ASMR has been a developing corner of the internet since the mid 2000s. The hashtags and subReddits and threads in the worlds of TikTok, Instagram and YouTube have hundreds of thousands of watchers, readers, subscribers and followers. But what is it?
And what is the current hype about? Can ASMR be used for positive gains in the world of individual psychology and wellbeing? Are there any positive ways to utilise it for learning? Let’s take a look to perhaps gain some tactics to increase that wellbeing and even to enhance our educational capacity and productivity.
ASMR is described as a triggered physiological response to seeing an hearing different stimuli such as whispered voices, tapping or scratching sounds, or of sound and visual of a brush on surface. It has been suggested that the origin of this physiological response could be akin to the bonding process of grooming in primates and other species and as such it has both physical and psychological aspects to it.
“Autonomous Sensory Meridian Response (ASMR) is a previously unstudied sensory phenomenon, in which individuals experience a tingling, static-like sensation across the scalp, back of the neck and at times further areas in response to specific triggering audio and visual stimuli. This sensation is widely reported to be accompanied by feelings of relaxation and well-being.” Whilst this is still an under researched area of interest this quotation from an article by Barratt and Davis gives an interesting starting point and considers issues of anxiety, depression and pain management, alongside the ‘flow’ states of positive concentration which can aid recall capacities through being relaxed and receptive to learning.
Barratt and Davis also discuss being able to utilise the sensations that some people feel as a potential gateway to enhanced wellbeing and reduced negative states in order to function better – whether that means improved sleep, to relate to others better or learn better. By being in a more open, relaxed mental state and less prone to being physically stressed – or in less of a ‘flight, fight, freeze’ state – we are able to engage more with the tasks that life presents us with, and to recover more fully from the stressful situations that we encounter on a daily basis.
There appear to be links with other neurological pathways, such as synesthesia – the experience of one type of sensory stimulus being felt via a different one, i.e. ‘seeing’ sound as colour – and as with all things ‘neurodiverse’, not everyone will find benefit from it, experience it the same way or even resonate with the concept of ASMR. However, for those who experience this particular type of sensation it may be another tool which can be utilised for greater wellbeing, and possibly greater creativity and productivity.
Worldwide art exhibitions and ever-increasing numbers of dedicated accounts, feeds and streams on social media seem to indicate that far from being an outlandish or ‘weird’ experience, ASMR is now firmly integrated into the mainstream,with ever-increasing hundreds of thousands of individuals listening to and seeing ASMR sequences indicating it to be positive and wellness-enhancing.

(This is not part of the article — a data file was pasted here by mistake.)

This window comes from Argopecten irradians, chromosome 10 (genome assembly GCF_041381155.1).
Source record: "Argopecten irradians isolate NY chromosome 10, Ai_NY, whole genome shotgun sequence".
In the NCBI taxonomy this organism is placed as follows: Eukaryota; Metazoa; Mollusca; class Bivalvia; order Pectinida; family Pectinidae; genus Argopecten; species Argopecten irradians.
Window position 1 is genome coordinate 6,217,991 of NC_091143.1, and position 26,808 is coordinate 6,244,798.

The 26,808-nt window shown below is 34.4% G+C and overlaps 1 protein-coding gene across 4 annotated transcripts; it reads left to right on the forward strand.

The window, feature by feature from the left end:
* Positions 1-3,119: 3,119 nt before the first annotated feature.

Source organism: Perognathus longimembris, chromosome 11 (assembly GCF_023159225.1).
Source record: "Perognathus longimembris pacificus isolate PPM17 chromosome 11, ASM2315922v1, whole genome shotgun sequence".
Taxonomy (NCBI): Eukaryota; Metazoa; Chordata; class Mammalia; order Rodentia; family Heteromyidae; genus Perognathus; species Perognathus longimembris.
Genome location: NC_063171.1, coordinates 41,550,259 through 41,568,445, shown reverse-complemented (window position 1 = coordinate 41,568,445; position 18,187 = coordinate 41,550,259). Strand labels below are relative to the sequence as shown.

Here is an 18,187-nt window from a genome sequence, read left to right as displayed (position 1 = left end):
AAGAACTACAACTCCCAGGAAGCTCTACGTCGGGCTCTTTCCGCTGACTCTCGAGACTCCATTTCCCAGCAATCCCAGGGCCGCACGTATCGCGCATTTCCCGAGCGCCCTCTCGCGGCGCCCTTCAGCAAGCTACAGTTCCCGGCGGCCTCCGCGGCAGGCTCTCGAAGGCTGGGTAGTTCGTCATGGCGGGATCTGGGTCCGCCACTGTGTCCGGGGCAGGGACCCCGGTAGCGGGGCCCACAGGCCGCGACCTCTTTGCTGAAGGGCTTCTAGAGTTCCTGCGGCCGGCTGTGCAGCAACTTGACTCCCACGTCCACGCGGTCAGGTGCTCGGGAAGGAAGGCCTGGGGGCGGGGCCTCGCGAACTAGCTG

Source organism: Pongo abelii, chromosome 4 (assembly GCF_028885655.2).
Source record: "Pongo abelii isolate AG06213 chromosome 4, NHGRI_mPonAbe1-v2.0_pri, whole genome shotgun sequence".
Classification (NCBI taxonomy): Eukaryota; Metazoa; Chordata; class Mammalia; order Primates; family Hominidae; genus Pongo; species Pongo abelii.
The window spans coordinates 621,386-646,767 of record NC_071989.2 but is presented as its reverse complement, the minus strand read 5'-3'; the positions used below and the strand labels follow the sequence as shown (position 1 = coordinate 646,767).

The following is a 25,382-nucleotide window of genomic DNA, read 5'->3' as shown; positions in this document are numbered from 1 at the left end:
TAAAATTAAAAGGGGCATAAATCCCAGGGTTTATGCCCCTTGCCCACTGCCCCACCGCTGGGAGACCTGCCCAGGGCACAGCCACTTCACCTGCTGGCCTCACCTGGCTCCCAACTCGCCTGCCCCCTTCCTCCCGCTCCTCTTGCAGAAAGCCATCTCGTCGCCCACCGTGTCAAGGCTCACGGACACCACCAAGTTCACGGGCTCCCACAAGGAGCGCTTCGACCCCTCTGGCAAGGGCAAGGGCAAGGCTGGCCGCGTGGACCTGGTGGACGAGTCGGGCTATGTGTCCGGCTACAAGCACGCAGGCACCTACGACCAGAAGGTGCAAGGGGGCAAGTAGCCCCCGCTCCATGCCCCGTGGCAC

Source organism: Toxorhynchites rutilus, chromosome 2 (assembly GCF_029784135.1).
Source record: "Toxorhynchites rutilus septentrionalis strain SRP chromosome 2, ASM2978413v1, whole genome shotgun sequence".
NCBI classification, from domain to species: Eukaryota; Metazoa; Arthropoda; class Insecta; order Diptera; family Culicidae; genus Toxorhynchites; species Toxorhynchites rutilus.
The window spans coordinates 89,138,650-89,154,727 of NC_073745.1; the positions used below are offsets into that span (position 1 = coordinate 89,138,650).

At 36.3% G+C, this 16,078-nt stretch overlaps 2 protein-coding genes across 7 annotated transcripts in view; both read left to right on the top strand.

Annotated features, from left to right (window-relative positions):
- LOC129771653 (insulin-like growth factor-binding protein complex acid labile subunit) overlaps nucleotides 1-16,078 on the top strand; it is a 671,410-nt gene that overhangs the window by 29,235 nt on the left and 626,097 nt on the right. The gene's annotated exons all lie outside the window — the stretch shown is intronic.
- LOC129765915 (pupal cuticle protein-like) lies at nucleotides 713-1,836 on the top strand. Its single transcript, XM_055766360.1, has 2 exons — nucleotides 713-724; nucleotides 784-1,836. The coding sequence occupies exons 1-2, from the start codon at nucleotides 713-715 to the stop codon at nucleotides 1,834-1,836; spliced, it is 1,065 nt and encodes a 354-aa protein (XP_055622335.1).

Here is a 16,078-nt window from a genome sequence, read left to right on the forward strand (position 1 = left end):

So perhaps, if this discussion resonates, it is time to check out the potential for gains* in relaxation, better quality sleep, and even enhanced cognition that taking a moment to indulge ‘may’ be able to bring. Whilst this is a new area in the medical, scientific, and psychological communities, it is sure to be a developing one. With the anecdotal potential for even small gains in decreased resting heart rates – indicating reduced anxiety, reduced psychological stress, and increased physical wellbeing – there is potential for this phenomenon to be utilised for greater numbers of individual wellbeing in more support established settings.
The scientific community may currently be undecided on the nature of ASMR and its potential for impact but it is clear that just as other interventions like yoga, tapping, massage, and even talking therapies were once held at arms length and their efficacy debated; the nature of the mind-body connection means that if people are deriving some small level of positive gain then it could well be another strategy and intervention to add into our individual ‘toolkit’ to increase our individual positivity, our openness, and our capacity for meaningful creative learning connections.
* As discussed, this is a developing area of scientific and social interest. It is not a new form of treatment or intended to replace current treatment practices. If you are suffering from any form of anxiety or physical or psychological concern, please speck to a qualified medical professional for support.